• Pure binary XPCOM components built only using the Mozilla platform: Sometimes the functionality you want to expose is actually locked away in the Mozilla platform itself. Maybe there is no public nsIXxx interface or the existing interface has a [noscript] attribute on a property of method. This model shouldn’t be required anymore, in my opinion. Mozilla is pushing JavaScript based components and we should be exposing as much as possible to chrome JavaScript. I would encourage add-on developers to file bugs and lobby to expose binary-only parts of the Mozilla platform to chrome JavaScript.

JavaScript ctypes has come a long, long way since it was started back in 2007. Let’s start leveraging it more. The ctypes model has been used quite effectively in other languages.

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Firefly – Remote JS Shell for Firefox Mobile

A long time ago, in May 2008, I posted about a remote JS shell add-on I was building. I had been tinkering with a few existing projects (JSSH, SD Connect and MozRepl) but wanted to build something small, lightweight and mainly focused on helping add-on / XUL developers interact with JS running in a separate application. I tried to get the protocol closer to that used by Opera DragonFly and Crossfire, but I never had the time to get it exactly right. When I started work on Firefox Mobile, I used the add-on to interact with Firefox running on a mobile device from my desktop machine. Unfortunately, I never felt the UI and the code were good enough for a public release.

Recently, I dusted off the code, converted to restartless add-ons and made a very simple in-content UI. I say add-ons, because there are two: a probe, and a shell. You install the probe into Firefox Mobile and install the shell into Firefox Desktop (or Firefox Mobile running on a desktop – it’s up to you).

Shell

The shell is implemented as an in-content about: page [1]. After installing the shell, navigate to “about:firefly” and you’ll see the simple UI. The shell can act as a listening server or you can connect to a relay server. The listening server is simplest, so start with that.. You start the server on a specific TCP port. Once started, the shell waits for a probe to connect.

Probe

The probe is simple. After installing it, you just point it at an instance of the shell by entering the IP address and port. You can connect and disconnect from the “Remote Debugging” preferences. That’s all you need to do with the probe.

Starting a Session

Once the probe has connected to a shell, you can enter JavaScript commands into the simplistic shell UI, the code is sent to the probe and evaluated in a sandbox running in the application. Because it’s a sandbox, the probe injects some helper properties and methods:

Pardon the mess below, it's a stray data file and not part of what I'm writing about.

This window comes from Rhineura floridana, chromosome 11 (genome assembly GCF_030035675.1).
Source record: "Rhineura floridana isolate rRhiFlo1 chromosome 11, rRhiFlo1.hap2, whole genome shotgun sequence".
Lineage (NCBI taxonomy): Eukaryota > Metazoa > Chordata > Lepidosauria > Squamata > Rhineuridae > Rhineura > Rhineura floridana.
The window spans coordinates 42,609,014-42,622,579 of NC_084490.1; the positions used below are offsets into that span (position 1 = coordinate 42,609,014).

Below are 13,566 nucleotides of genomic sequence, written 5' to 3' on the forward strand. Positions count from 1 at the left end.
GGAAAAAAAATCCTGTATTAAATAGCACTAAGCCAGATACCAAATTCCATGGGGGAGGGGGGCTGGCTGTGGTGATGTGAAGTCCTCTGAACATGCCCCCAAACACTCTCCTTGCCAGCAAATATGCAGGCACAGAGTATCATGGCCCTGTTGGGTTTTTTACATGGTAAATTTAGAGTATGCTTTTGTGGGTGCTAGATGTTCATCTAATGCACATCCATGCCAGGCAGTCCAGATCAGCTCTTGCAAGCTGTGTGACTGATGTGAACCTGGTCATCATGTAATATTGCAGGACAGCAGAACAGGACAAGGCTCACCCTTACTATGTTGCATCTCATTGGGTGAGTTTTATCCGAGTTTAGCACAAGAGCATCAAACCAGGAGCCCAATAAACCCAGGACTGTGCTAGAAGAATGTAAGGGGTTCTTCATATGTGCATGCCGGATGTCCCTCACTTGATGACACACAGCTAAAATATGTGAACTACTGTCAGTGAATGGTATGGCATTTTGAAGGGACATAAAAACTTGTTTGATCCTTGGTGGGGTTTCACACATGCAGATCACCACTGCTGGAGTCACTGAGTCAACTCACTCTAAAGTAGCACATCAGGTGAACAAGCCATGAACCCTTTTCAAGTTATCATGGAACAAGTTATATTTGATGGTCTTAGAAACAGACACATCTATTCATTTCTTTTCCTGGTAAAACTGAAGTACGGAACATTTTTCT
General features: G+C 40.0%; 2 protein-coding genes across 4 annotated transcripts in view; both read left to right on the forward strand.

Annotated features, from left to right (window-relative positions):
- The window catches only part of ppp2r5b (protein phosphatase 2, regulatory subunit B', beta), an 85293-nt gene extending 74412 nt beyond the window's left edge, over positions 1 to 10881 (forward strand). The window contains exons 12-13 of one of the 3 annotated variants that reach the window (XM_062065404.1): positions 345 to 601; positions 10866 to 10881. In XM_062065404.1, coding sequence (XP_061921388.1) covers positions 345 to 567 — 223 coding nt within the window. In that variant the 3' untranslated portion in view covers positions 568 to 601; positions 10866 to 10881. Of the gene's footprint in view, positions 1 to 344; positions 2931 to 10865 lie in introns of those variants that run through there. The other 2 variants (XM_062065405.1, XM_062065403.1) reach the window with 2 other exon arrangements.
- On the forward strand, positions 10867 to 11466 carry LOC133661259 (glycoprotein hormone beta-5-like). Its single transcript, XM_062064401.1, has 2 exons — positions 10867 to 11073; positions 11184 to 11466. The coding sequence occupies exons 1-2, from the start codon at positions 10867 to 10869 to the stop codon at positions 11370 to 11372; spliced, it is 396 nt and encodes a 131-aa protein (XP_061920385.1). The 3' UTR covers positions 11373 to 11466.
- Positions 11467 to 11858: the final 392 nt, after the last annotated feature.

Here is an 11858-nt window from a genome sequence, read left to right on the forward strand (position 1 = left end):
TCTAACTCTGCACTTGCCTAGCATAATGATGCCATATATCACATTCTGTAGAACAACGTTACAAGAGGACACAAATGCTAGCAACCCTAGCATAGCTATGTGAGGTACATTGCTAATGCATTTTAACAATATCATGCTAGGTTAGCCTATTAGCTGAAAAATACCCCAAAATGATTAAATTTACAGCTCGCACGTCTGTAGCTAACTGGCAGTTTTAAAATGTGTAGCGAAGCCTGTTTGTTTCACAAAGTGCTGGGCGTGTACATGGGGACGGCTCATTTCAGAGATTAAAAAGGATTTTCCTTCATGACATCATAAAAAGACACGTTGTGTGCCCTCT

• window – The active chrome window. With this object, you have full access to the window’s JS and DOM.
  • firefly – Injected API with some special utility methods:
    • getWindow(type) – Returns the chrome window of a given type.
    • getWindows() – Returns an array of all open windows.
    • inspectJS(object) – Lists all properties and functions associated with a given JS object.
    • inspectDOM(selector or element) – Dumps the markup for a given DOM element. You can pass a CSS selector string or a real DOM element to the method.

Examples

Since we are talking about Firefox Mobile, you should be familiar with the internal chrome UI code before starting to poke around. The main browser.js has a Browser object that acts like a manager for the open tabs, so let’s play with it:

URL of active tab:
window.Browser.selectedBrowser.currentURI.spec

Add a new tab:
window.Browser.addTab("http://mozilla.org", true)

Inspect the active tab JS object:
firefly.inspectJS(window.Browser.selectedTab)

If you’re interested in using Firefly, you can install the add-ons from here:
Shell: firefly-shell
Probe: firefly-probe (mobile shortcut: http://bit.ly/irvpjc)

Source code:
Shell
Probe

Next Steps

  • Add access to the web content running in the child process. Firefox Mobile is multi-process, so you can’t directly access the web content from the main process.
  • Add a pretty output for the inspectXXX helpers. Instead of just dumping the simple text output into the HTML, we could make the output more dynamic – think Firebug panels.
  • Add helpers to do more profiling and data collection. Many times I want to know what is happening on the device. Things like CPU and memory usage or why the profile data is exploding.